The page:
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Friday, March 2, 2012

Peer Relationships: Same Gender, Scene 2

     “Sojourner, look what I made?” Molly was coming at a dead run and speaking at the same time. Gone was the shy countenance of the earlier days.

     “Wow, that’s pretty, Molly. Want me to pin it on you? Or did Bluebird tell you girls to wait until later?” All camp personnel had some nature name and not their real names, according to their specific group. Molly was in the “birds” group.

     “No, I can’t put it on yet. I just wanted you to see it.” I handed the lovely nature pin with Molly’s name on it back to her, leaving with only one hand free of course. As we walked across the grounds on the way to Molly’s group table, I decided to ask her about the hand thing.

     “Molly, I am flattered that you have chosen me to walk with you but I was wondering… uh, why me? I’m not your group leader or one of your counselors. Why do you always want to hold my hand?” She stopped walking to think. Since my hand was securely glued to hers, I also stopped while Molly cogitated. When the little girl turned her smile up towards me, I held my breath. At least, she was still smiling so maybe I had not hurt her?

     “Well, Sojourner,” Molly’s free hand was firmly planted on her hip, as she shook her head and breathed out her answer with a sigh, “isn’t it obvious? I like you.” I gave Molly’s petite hand a gentle squeeze as she turned to realign herself at my side, continuing our walk over to her group. I felt like a real dumb bunny. I had been more than a bit too subtle.

     “I like you, too, Molly.” Molly twisted her head around to catch my smile and shot me another huge grin of recognition. Not today, I told myself. Just let it go and hold her hand.

     On the subsequent mornings, a very similar scene played out, except that most of what I had wanted to say to Molly never made it out of my thoughts. I mean, how could I complain about the little camper liking me? She just glowed every time she latched on to my hand. Molly was doing well with the activities in her group and Bluebird told me that Molly was really enjoying camp more than she had ever seen a first-timer get into it. Okay, so it would only be a few more days of hand-holding; I would buck up and relax. Camp was intended to be fun for the little girls, after all, not the Assistant Director/Counselor/Bugler. When I took a moment to think about it (as my mother recommended), it did feel good to have been singled out by one of the girls for no particular reason at all.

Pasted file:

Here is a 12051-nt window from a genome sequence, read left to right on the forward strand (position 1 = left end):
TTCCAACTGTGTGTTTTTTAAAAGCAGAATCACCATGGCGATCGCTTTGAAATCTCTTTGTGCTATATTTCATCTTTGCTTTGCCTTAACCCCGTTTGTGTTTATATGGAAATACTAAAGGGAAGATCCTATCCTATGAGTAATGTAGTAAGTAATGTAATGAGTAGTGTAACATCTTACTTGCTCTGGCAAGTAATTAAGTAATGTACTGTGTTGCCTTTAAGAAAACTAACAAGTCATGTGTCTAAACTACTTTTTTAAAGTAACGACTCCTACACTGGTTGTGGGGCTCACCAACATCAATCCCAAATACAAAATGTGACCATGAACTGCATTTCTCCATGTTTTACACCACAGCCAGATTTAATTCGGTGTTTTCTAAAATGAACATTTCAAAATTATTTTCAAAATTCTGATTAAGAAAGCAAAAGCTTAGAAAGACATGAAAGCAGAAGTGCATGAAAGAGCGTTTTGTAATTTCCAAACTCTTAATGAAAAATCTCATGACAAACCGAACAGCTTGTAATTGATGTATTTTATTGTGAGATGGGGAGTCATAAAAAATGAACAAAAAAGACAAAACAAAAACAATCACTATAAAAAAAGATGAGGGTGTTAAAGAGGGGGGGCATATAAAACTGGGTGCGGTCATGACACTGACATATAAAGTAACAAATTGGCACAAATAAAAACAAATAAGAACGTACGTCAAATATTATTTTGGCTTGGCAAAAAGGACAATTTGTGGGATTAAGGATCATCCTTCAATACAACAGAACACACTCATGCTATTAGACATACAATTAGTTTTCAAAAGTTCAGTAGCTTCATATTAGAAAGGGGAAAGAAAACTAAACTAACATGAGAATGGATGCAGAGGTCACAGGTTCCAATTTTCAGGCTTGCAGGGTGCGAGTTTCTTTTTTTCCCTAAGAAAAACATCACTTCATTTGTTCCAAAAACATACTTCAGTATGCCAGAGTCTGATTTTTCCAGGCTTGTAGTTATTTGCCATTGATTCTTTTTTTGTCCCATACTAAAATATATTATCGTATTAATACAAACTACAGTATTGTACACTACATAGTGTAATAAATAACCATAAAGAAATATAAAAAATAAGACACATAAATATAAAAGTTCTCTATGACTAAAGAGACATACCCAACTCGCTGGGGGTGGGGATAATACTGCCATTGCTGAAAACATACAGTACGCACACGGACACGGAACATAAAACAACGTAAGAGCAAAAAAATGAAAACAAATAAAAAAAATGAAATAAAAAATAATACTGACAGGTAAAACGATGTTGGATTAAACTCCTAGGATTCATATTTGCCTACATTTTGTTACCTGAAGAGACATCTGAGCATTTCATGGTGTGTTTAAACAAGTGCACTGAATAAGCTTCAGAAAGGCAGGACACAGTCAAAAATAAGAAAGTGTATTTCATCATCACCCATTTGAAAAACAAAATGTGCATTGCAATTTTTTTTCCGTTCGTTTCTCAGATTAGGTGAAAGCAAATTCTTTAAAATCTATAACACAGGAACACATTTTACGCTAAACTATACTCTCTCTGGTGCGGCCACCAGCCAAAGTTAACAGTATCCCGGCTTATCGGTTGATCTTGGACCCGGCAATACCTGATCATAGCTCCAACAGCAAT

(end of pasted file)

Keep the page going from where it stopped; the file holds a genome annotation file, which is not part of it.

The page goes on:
All-too-soon it was the final day of Camp. The last time I would sound the bugle call to assemble, the “Mess” call to eat and, now, “Taps” to close out the day/camp. Poised with trumpet at my lips, I waited for the signal from the Camp Director. For the first time ever recorded at this camp, a girl broke ranks before the “Dismissed” command was given. While others could see her, she was out of my line of sight. It was the small hand lightly holding my flexed elbow that gave me the first indication that Molly would be standing by me for the final sound of “Taps.”

    Soon girls were running in every which direction as Molly reached into her activities sack to bring out a lovely little wrapped package. “I asked my mother to buy this for you, Sojourner.” I hope you like it.” Kneeling down, I reached for the gift, tears glistening in my eyes.

     “It’s beautiful, Molly,” I choked out, lifting out the colorful lavender hankie. “It’s my favorite color, too. I will think of you every time I look at this hankie. Thank you so much!” And I did, too… for the next 15 years! (It would still be with me now except that it perished in a fire when my “worldly goods” were being transported.) I kept that lavender hankie in my dresser drawer and glanced at it every day as the drawer was opened. It did get a bit frayed just from handling but I never used it for its intended purpose. Instead, it served to remind me that, even when I didn’t feel all that special, I was touching the heart of someone. I never forgot Molly or the feel of her small hand in mine. Both of us got a lot out of camp that year.
     God understands the needs we have as women to look up to older women for their wisdom and counsel. There are even ministries devoted to this mentoring. While these use the entire passage, this is the jist of it:

“Likewise, teach the older women … then, they can train the younger women… .” (Titus 2:3a, 4a)

     Perhaps the tender Father God was giving me a preview of things to come in my camp relationship with the little Molly? It would be just like Him!

****Have a great weekend!

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